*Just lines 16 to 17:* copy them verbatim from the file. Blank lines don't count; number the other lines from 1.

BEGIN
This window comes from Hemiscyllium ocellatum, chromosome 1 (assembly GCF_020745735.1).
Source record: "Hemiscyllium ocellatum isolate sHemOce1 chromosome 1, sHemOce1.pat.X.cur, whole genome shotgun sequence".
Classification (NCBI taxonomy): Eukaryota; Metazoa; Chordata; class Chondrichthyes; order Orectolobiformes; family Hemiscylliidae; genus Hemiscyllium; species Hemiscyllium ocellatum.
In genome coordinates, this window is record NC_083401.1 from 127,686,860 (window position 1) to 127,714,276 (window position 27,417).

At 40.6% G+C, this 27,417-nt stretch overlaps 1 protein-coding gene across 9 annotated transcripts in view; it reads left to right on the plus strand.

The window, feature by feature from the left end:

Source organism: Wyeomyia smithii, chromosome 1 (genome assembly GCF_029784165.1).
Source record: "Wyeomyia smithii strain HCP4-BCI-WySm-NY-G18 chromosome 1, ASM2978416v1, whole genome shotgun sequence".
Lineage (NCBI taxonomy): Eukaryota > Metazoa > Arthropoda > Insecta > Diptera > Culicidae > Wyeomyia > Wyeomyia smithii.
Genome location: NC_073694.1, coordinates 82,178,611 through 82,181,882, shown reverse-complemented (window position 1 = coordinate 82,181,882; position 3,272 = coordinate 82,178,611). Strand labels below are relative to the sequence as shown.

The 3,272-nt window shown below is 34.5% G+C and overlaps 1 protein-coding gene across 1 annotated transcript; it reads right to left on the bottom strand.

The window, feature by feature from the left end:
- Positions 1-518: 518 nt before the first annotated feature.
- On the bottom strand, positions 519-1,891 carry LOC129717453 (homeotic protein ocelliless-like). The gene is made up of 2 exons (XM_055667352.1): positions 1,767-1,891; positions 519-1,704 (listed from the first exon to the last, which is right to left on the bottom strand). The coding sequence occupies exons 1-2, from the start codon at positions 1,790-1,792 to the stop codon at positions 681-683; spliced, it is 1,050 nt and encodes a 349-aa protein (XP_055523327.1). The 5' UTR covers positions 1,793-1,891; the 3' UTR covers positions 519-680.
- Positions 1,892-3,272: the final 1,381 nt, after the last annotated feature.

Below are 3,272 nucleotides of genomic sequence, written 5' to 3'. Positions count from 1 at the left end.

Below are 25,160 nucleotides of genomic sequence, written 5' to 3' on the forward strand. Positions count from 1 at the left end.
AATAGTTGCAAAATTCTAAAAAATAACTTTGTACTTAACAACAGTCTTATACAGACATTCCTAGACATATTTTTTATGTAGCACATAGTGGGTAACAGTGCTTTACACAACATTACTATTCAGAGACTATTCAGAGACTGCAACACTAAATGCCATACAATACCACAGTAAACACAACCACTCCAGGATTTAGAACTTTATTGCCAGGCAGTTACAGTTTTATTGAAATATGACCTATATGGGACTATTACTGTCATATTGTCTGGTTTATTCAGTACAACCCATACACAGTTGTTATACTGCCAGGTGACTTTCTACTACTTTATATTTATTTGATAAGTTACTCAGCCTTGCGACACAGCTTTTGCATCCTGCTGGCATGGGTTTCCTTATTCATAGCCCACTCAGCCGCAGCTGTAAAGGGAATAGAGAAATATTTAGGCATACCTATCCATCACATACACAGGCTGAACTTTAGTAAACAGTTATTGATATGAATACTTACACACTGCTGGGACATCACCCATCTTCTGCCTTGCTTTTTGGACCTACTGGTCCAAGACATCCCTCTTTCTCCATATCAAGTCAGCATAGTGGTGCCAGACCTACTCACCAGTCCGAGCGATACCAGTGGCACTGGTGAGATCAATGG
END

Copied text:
Below are 3,272 nucleotides of genomic sequence, written 5' to 3'. Positions count from 1 at the left end.

Below are 25,160 nucleotides of genomic sequence, written 5' to 3' on the forward strand. Positions count from 1 at the left end.